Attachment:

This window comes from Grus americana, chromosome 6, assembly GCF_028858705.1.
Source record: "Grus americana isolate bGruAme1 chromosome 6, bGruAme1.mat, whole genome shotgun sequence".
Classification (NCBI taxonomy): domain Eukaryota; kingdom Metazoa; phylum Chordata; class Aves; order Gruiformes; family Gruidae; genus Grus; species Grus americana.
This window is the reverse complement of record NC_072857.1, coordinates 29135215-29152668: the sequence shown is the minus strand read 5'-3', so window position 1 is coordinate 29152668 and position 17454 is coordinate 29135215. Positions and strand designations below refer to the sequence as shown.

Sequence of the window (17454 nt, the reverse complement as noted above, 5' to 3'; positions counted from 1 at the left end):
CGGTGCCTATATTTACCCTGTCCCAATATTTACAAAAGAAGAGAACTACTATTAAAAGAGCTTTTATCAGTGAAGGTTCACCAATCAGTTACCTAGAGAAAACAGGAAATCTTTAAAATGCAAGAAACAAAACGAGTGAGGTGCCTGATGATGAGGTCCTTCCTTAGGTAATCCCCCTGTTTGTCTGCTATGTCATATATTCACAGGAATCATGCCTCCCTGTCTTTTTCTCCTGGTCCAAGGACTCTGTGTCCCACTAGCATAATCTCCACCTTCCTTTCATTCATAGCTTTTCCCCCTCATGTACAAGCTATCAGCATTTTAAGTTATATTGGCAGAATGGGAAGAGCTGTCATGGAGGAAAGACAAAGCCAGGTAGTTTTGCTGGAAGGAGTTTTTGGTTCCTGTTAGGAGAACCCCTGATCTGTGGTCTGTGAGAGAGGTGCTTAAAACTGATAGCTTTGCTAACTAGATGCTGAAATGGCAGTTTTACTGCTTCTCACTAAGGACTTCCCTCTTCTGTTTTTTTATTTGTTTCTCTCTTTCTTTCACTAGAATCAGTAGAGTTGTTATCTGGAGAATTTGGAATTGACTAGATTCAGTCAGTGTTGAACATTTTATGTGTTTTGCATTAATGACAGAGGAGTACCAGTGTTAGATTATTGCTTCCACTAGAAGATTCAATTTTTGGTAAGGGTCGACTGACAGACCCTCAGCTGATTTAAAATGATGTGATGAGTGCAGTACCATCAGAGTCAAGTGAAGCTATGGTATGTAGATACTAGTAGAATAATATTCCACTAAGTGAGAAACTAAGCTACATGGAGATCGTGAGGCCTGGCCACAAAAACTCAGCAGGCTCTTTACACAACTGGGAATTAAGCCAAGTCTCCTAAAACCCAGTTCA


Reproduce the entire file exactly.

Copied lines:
This window comes from Grus americana, chromosome 6, assembly GCF_028858705.1.
Source record: "Grus americana isolate bGruAme1 chromosome 6, bGruAme1.mat, whole genome shotgun sequence".
Classification (NCBI taxonomy): domain Eukaryota; kingdom Metazoa; phylum Chordata; class Aves; order Gruiformes; family Gruidae; genus Grus; species Grus americana.
This window is the reverse complement of record NC_072857.1, coordinates 29135215-29152668: the sequence shown is the minus strand read 5'-3', so window position 1 is coordinate 29152668 and position 17454 is coordinate 29135215. Positions and strand designations below refer to the sequence as shown.

Sequence of the window (17454 nt, the reverse complement as noted above, 5' to 3'; positions counted from 1 at the left end):
CGGTGCCTATATTTACCCTGTCCCAATATTTACAAAAGAAGAGAACTACTATTAAAAGAGCTTTTATCAGTGAAGGTTCACCAATCAGTTACCTAGAGAAAACAGGAAATCTTTAAAATGCAAGAAACAAAACGAGTGAGGTGCCTGATGATGAGGTCCTTCCTTAGGTAATCCCCCTGTTTGTCTGCTATGTCATATATTCACAGGAATCATGCCTCCCTGTCTTTTTCTCCTGGTCCAAGGACTCTGTGTCCCACTAGCATAATCTCCACCTTCCTTTCATTCATAGCTTTTCCCCCTCATGTACAAGCTATCAGCATTTTAAGTTATATTGGCAGAATGGGAAGAGCTGTCATGGAGGAAAGACAAAGCCAGGTAGTTTTGCTGGAAGGAGTTTTTGGTTCCTGTTAGGAGAACCCCTGATCTGTGGTCTGTGAGAGAGGTGCTTAAAACTGATAGCTTTGCTAACTAGATGCTGAAATGGCAGTTTTACTGCTTCTCACTAAGGACTTCCCTCTTCTGTTTTTTTATTTGTTTCTCTCTTTCTTTCACTAGAATCAGTAGAGTTGTTATCTGGAGAATTTGGAATTGACTAGATTCAGTCAGTGTTGAACATTTTATGTGTTTTGCATTAATGACAGAGGAGTACCAGTGTTAGATTATTGCTTCCACTAGAAGATTCAATTTTTGGTAAGGGTCGACTGACAGACCCTCAGCTGATTTAAAATGATGTGATGAGTGCAGTACCATCAGAGTCAAGTGAAGCTATGGTATGTAGATACTAGTAGAATAATATTCCACTAAGTGAGAAACTAAGCTACATGGAGATCGTGAGGCCTGGCCACAAAAACTCAGCAGGCTCTTTACACAACTGGGAATTAAGCCAAGTCTCCTAAAACCCAGTTCA